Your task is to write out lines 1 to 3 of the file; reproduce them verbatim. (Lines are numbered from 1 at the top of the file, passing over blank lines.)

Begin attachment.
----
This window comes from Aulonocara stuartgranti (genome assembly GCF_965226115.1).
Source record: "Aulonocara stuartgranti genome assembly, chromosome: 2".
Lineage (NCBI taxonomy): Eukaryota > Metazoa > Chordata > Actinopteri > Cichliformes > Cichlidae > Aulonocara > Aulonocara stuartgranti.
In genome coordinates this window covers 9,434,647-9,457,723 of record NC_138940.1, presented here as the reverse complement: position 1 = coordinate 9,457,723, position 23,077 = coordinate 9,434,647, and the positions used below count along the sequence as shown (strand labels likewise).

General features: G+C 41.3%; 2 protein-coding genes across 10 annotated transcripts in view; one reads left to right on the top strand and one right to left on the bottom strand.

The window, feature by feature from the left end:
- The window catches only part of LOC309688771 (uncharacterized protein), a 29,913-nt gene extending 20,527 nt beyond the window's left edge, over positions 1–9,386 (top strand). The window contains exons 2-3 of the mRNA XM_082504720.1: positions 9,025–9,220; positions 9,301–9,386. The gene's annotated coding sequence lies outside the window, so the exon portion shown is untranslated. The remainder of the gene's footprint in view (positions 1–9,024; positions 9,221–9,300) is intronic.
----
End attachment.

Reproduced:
This window comes from Aulonocara stuartgranti (genome assembly GCF_965226115.1).
Source record: "Aulonocara stuartgranti genome assembly, chromosome: 2".
Lineage (NCBI taxonomy): Eukaryota > Metazoa > Chordata > Actinopteri > Cichliformes > Cichlidae > Aulonocara > Aulonocara stuartgranti.